Now that you know what you have and what you want to have, the question is, how do you get from one place to the other? If you want to pay down debt or increase your savings, the answer is simple: you have to spend less than you earn and save the difference. There are two ways to do it: spend less or save more.

Thursday, March 26, 2015

RootsCamp MA - 2-day progressive unconference

**Socializing for Justice is a proud Gold Sponsor of this collaborative, community building event, and our co-founder, Robbie Samuels, is one of the Lead Organizers.**
The weekend of April 25-26, progressive organizers from across the region will gather in Boston to share lessons learned, discuss best practices, and move our movement forward. This “unconference” builds on the success of RootsCamp MA in 2013 and 2010, and annual RootsCamps in DC since 2006. 
RootsCamp MA shakes up the traditional conference model. Workshop proposals are not submitted far in advance. Instead everyone present decides the agenda each morning of the unconference. This allows participants to have meaningful and in-the-moment conversations about their work. 
Learn more and register at are $20 and include breakfast, lunch, and snacks for two days. A limited number of $10 tickets are available. Sponsorship opportunities available at $500, $250, and $100. 

Tuesday, March 3, 2015

6 Fundraising Truths

Fundraising: Getting Past the Fear of Asking was presented by Robbie Samuels at a Socializing for Justice ProfDev (professional development) Training.

I always start my trainings by asking the audience to share a word or two response to the question, "How do you feel about soliciting - asking for money?". Invariably a majority of responses are along the lines of "hate it,” "nervous," "like I'm begging," and "it depends on the cause." This kind of angsty response is what you'd expect from a group that chose to attend a session called "Fundraising: Getting Past the Fear of Asking."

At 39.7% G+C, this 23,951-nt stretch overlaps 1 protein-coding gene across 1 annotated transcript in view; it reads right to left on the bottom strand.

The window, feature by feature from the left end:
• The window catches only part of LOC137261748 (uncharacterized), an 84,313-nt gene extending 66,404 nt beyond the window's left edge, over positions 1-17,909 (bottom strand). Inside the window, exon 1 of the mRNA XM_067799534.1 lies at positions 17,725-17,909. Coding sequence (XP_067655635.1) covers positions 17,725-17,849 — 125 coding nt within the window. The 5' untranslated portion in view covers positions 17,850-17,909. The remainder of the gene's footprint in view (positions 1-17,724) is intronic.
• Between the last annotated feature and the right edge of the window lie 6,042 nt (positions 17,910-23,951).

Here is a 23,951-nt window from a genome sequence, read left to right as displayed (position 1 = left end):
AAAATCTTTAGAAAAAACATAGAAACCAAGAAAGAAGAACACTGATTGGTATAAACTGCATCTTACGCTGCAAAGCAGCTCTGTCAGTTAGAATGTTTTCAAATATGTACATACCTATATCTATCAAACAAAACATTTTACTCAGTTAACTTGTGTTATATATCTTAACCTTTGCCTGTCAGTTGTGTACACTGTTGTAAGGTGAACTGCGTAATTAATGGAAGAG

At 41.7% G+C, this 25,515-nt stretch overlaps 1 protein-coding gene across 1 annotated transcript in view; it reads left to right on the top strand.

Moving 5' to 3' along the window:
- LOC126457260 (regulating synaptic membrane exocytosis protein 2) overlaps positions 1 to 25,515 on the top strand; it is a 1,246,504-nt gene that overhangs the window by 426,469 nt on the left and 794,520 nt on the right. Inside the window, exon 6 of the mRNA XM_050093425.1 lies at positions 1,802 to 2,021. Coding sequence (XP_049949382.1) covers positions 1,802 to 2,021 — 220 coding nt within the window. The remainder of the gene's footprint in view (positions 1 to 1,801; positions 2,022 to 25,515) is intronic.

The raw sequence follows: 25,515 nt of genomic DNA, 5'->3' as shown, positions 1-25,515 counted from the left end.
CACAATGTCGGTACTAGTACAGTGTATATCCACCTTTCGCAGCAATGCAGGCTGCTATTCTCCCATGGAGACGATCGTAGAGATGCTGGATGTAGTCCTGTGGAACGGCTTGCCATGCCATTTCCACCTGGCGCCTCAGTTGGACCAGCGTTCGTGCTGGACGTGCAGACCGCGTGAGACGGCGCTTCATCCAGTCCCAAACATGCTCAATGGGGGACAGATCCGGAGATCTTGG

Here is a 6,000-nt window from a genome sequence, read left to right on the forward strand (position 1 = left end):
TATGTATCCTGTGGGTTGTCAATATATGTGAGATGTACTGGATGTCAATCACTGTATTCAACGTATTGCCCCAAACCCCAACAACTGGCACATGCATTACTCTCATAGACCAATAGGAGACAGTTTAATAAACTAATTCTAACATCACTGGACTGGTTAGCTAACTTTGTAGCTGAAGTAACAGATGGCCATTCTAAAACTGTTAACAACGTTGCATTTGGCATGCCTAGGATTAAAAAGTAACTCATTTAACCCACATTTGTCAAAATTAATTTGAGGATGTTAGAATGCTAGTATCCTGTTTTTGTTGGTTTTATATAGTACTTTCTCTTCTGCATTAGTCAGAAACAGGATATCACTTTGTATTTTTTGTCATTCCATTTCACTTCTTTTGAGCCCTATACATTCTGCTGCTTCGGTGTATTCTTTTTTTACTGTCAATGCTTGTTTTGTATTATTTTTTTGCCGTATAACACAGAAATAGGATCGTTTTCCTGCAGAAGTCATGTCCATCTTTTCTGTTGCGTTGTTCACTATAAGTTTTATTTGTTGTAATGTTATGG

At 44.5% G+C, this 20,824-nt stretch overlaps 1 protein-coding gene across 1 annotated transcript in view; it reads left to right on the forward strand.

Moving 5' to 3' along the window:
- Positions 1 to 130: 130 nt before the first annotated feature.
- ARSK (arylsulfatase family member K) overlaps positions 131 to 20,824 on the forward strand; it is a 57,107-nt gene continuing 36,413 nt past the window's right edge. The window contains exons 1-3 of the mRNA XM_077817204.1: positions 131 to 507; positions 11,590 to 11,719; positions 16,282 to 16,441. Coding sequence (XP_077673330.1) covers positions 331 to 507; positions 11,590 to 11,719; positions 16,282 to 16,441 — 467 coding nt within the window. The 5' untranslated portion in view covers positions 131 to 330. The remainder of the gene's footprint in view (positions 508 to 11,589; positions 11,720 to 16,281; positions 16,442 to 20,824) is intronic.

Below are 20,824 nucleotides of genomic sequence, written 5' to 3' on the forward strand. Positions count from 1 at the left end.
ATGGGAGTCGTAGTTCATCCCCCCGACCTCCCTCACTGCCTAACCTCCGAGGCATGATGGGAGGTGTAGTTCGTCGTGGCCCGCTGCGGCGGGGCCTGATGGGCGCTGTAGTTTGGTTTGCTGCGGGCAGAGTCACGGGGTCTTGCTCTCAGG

But then I ask them, "How do you feel when you write a check to your favorite organization?". This is money they've set aside for charity - not their lunch money or fun money. The organization is one they've gotten to know and respect - and the cause is one they care deeply about. They're about to write the check, or more likely filling out a form on a website, how do they feel now? The room immediately lightens up and the responses include "great," "engaged," "making difference," "good," and "wish I could do more."

Interesting. Asking for money makes people feel anxious, but donating makes them feel awesome. Let's reflect on that for a moment. Asking = bad, giving = good.

What's the number one reason people don't give? They are not asked. That's right, people don't give if they're not asked, and they're more likely to give if someone they know and trust asks them. So if you don't get past your fear of asking you are denying your friends the ability to feel like they're making a difference - the ability to be truly engaged with a cause they care about. You are keeping your friends from feeling great. 

Tuesday, January 20, 2015

Flashlight for Boston’s Progressive Community


What are you looking for in 2015? Cross-issue progressive network helps you find it.

Did you make a New Year's Resolution to get out there and meet people? Are you looking for volunteer opportunities? Ready to finally make that career move that will make you happy? Whatever you’re looking for Socializing for Justice will help you find it at their friendly events that foster relationship-building across issue silos.